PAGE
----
Inhibitory effects of Lactobacillus reuteri on visceral pain induced by colorectal distension in Sprague-Dawley rats Academic Article uri icon

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abstract

  • BACKGROUND AND AIMS: Probiotic bacteria are being investigated as possible treatments for many intestinal disorders. The present study aimed to explore the effects of live, heat killed, or gamma irradiated Lactobacillus reuteri on cardio-autonomic response and single fibre unit discharge in dorsal root ganglia to colorectal distension in healthy Sprague-Dawley rats housed under conventional conditions. The effects of this treatment on somatic pain were also examined. METHODS: 1x10(9) bacteria were given by gavage for nine days. Colorectal distension occurred under anaesthesia. Heart rate was measured through continuous electrocardiography. Single fibre unit discharge was recorded from the 6th left lumbar dorsal root ganglion. Somatic pain was evaluated by the tail flick and paw pressure tests. RESULTS: Colorectal distension caused a pressure dependent bradycardia in the control (native medium) group. Treatment with live, heat killed, or gamma irradiated bacteria as well as their products (conditioned medium) prevented the pain response even during the maximum distension pressure (80 mm Hg). Both viable and non-viable bacteria significantly decreased dorsal root ganglion single unit activity to distension. No effects on somatic pain were seen with any treatment. CONCLUSIONS: Oral administration of either live or killed probiotic bacteria or conditioned medium inhibited the constitutive cardio-autonomic response to colorectal distension in rats through effects on enteric nerves. These data may provide a novel explanation for beneficial probiotic effects on visceral pain.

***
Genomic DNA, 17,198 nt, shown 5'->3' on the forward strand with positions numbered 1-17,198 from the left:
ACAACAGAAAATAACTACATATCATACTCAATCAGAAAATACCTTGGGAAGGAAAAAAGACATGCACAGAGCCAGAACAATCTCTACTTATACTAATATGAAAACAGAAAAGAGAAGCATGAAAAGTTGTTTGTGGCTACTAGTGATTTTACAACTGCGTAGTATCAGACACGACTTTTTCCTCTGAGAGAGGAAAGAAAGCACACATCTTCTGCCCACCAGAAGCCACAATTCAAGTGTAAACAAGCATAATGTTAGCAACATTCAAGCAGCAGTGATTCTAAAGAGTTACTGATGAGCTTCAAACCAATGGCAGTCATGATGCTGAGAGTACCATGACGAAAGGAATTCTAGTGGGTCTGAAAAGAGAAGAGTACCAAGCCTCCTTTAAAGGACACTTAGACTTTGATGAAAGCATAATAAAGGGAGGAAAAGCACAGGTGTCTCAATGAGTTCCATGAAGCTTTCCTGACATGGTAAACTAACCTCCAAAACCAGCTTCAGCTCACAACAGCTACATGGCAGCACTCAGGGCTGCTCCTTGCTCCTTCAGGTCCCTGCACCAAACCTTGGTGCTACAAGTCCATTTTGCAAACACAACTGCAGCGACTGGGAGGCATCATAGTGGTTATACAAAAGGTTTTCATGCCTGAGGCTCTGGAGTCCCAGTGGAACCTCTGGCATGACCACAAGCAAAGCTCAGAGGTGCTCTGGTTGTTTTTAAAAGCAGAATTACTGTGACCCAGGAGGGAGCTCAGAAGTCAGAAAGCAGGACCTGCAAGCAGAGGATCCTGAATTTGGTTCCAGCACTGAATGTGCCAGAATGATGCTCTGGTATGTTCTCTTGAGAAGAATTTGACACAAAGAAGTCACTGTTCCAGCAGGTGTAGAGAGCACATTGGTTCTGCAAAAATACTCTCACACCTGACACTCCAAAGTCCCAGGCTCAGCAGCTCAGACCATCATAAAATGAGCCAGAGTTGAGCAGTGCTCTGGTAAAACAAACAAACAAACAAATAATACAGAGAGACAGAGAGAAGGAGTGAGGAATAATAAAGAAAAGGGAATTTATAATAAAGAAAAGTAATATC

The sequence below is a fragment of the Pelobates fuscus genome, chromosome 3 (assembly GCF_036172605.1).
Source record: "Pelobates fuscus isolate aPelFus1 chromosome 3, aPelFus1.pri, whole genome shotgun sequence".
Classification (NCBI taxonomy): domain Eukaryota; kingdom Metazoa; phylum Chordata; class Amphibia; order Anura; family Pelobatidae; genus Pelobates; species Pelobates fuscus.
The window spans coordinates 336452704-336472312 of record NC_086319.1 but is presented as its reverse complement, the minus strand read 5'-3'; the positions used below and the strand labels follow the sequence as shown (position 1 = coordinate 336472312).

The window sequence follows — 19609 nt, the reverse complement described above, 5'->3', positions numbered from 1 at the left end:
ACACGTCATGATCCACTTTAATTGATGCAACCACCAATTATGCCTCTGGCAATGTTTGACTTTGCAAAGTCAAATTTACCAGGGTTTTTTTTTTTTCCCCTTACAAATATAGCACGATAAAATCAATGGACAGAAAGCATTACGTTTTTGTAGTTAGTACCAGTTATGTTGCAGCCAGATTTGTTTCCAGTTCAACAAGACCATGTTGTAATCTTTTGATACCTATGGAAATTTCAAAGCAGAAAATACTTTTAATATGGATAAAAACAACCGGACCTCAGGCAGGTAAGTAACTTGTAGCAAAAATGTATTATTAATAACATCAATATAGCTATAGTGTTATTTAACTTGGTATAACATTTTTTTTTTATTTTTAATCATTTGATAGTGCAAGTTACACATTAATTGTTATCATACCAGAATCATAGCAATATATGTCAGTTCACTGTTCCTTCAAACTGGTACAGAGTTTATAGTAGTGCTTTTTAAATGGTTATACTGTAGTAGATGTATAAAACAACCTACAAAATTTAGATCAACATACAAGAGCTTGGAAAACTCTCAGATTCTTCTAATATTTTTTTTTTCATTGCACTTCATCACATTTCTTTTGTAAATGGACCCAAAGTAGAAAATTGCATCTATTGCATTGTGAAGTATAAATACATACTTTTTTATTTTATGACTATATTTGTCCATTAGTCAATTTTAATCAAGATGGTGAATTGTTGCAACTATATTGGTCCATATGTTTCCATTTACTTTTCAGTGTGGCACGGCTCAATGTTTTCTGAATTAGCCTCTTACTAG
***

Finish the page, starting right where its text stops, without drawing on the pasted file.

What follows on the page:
publication date

  • February 1, 2006

published in

  • Gut  Journal